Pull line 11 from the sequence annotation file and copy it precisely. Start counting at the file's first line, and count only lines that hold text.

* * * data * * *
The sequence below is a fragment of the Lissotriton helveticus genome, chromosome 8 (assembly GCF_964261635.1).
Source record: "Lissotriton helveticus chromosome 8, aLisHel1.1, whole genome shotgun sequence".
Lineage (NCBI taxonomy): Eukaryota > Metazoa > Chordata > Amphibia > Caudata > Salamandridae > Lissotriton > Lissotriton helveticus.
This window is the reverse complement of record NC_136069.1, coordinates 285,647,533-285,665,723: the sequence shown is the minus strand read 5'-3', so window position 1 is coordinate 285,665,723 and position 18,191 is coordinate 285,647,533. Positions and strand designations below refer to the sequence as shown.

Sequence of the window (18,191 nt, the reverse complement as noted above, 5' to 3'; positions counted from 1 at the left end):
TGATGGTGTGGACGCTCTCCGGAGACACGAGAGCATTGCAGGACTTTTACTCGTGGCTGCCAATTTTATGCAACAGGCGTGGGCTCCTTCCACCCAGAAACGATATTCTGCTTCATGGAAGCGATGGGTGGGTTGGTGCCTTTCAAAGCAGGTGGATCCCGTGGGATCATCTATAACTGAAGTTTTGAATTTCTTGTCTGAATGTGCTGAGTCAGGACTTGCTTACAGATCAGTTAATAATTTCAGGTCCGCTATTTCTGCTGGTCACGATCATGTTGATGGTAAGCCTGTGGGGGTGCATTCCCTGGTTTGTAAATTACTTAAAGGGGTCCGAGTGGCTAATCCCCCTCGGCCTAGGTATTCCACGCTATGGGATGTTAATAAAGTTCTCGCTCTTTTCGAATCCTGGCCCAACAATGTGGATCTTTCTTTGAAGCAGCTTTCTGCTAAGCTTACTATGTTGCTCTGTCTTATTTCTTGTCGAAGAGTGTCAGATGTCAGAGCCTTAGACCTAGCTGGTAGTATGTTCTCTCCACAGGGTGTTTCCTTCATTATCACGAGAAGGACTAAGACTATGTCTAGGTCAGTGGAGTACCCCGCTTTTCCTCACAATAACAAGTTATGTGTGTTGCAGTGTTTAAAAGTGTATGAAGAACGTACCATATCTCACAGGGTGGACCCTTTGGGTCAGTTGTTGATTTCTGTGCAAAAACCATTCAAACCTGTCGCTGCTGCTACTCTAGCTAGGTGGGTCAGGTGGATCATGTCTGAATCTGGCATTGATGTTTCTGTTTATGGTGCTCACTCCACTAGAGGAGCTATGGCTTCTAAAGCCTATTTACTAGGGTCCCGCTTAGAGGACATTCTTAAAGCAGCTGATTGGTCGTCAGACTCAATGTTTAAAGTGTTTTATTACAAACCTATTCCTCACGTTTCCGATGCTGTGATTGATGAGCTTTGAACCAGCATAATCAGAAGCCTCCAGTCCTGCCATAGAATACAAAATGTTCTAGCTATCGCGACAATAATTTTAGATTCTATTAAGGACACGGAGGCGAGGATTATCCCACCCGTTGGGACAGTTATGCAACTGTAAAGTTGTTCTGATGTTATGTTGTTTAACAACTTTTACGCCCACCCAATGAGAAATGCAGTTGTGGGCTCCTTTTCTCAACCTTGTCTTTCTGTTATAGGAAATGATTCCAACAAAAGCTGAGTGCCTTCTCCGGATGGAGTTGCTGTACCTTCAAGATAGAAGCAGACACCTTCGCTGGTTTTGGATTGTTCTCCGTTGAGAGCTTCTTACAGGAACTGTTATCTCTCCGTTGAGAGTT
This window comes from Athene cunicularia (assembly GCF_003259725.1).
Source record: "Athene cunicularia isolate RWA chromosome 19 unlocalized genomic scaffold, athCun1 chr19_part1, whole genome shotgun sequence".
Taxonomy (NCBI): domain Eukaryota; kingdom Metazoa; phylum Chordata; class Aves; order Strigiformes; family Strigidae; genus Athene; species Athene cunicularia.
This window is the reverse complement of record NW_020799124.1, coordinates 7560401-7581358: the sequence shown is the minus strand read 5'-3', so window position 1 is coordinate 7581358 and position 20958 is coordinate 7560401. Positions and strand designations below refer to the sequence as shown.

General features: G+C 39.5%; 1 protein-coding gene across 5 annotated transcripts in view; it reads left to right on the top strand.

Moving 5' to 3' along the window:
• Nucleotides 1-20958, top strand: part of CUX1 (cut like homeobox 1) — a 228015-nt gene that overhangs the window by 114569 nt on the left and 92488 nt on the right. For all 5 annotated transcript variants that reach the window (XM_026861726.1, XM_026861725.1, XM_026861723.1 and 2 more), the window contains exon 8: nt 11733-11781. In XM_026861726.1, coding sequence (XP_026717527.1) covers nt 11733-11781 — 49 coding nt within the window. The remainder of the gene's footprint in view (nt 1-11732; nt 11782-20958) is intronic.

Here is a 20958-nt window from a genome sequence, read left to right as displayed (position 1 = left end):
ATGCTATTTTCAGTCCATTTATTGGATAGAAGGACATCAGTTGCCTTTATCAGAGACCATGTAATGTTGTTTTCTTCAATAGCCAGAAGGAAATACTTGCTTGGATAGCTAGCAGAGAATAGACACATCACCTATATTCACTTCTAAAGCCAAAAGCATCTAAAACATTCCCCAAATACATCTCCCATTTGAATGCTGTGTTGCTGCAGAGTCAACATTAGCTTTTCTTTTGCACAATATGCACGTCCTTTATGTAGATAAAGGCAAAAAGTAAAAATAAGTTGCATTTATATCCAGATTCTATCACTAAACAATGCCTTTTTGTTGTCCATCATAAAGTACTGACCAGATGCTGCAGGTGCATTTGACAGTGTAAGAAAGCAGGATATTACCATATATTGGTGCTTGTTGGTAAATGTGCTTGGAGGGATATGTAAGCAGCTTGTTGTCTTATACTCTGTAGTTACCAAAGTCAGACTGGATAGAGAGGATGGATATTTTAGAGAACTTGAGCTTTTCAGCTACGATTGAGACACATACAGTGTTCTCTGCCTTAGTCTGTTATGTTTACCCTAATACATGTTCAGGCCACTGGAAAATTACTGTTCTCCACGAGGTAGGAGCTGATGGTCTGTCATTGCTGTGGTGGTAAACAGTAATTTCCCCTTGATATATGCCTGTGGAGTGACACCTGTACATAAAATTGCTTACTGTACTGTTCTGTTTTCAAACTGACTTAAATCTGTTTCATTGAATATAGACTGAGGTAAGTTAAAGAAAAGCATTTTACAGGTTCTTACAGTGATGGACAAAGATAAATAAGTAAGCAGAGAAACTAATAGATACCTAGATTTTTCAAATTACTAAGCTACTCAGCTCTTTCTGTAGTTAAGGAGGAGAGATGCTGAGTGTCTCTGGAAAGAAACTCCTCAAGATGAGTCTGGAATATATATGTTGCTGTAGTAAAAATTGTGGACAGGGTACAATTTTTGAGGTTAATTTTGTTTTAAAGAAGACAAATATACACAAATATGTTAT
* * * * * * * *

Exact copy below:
General features: G+C 39.5%; 1 protein-coding gene across 5 annotated transcripts in view; it reads left to right on the top strand.